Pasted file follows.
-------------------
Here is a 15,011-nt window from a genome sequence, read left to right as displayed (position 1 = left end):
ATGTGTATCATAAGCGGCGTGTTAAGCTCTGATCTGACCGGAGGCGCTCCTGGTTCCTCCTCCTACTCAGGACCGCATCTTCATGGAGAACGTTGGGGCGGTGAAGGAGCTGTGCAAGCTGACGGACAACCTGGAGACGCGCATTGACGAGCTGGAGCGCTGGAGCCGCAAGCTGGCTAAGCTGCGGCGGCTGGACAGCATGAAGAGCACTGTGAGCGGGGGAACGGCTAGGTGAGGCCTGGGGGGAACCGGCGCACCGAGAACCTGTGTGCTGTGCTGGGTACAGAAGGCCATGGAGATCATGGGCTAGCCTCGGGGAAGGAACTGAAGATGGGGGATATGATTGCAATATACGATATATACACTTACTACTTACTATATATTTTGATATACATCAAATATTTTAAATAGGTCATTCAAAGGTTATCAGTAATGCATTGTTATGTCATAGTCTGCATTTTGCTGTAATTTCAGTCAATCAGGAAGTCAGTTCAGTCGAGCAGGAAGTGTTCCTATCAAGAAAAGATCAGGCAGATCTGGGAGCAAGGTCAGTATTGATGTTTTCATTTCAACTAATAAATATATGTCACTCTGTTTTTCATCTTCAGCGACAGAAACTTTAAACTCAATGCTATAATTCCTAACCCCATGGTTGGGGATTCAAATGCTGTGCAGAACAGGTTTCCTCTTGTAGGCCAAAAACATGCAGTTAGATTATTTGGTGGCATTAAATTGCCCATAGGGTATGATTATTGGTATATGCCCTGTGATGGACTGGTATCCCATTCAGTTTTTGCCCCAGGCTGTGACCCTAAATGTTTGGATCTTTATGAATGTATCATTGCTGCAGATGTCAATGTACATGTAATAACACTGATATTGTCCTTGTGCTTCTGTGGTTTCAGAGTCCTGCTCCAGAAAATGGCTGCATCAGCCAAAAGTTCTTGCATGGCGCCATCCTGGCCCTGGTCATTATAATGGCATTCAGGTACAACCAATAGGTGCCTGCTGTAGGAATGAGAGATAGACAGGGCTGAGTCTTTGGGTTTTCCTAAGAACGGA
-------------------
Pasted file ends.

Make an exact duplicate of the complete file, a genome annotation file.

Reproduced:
Here is a 15,011-nt window from a genome sequence, read left to right as displayed (position 1 = left end):
ATGTGTATCATAAGCGGCGTGTTAAGCTCTGATCTGACCGGAGGCGCTCCTGGTTCCTCCTCCTACTCAGGACCGCATCTTCATGGAGAACGTTGGGGCGGTGAAGGAGCTGTGCAAGCTGACGGACAACCTGGAGACGCGCATTGACGAGCTGGAGCGCTGGAGCCGCAAGCTGGCTAAGCTGCGGCGGCTGGACAGCATGAAGAGCACTGTGAGCGGGGGAACGGCTAGGTGAGGCCTGGGGGGAACCGGCGCACCGAGAACCTGTGTGCTGTGCTGGGTACAGAAGGCCATGGAGATCATGGGCTAGCCTCGGGGAAGGAACTGAAGATGGGGGATATGATTGCAATATACGATATATACACTTACTACTTACTATATATTTTGATATACATCAAATATTTTAAATAGGTCATTCAAAGGTTATCAGTAATGCATTGTTATGTCATAGTCTGCATTTTGCTGTAATTTCAGTCAATCAGGAAGTCAGTTCAGTCGAGCAGGAAGTGTTCCTATCAAGAAAAGATCAGGCAGATCTGGGAGCAAGGTCAGTATTGATGTTTTCATTTCAACTAATAAATATATGTCACTCTGTTTTTCATCTTCAGCGACAGAAACTTTAAACTCAATGCTATAATTCCTAACCCCATGGTTGGGGATTCAAATGCTGTGCAGAACAGGTTTCCTCTTGTAGGCCAAAAACATGCAGTTAGATTATTTGGTGGCATTAAATTGCCCATAGGGTATGATTATTGGTATATGCCCTGTGATGGACTGGTATCCCATTCAGTTTTTGCCCCAGGCTGTGACCCTAAATGTTTGGATCTTTATGAATGTATCATTGCTGCAGATGTCAATGTACATGTAATAACACTGATATTGTCCTTGTGCTTCTGTGGTTTCAGAGTCCTGCTCCAGAAAATGGCTGCATCAGCCAAAAGTTCTTGCATGGCGCCATCCTGGCCCTGGTCATTATAATGGCATTCAGGTACAACCAATAGGTGCCTGCTGTAGGAATGAGAGATAGACAGGGCTGAGTCTTTGGGTTTTCCTAAGAACGGA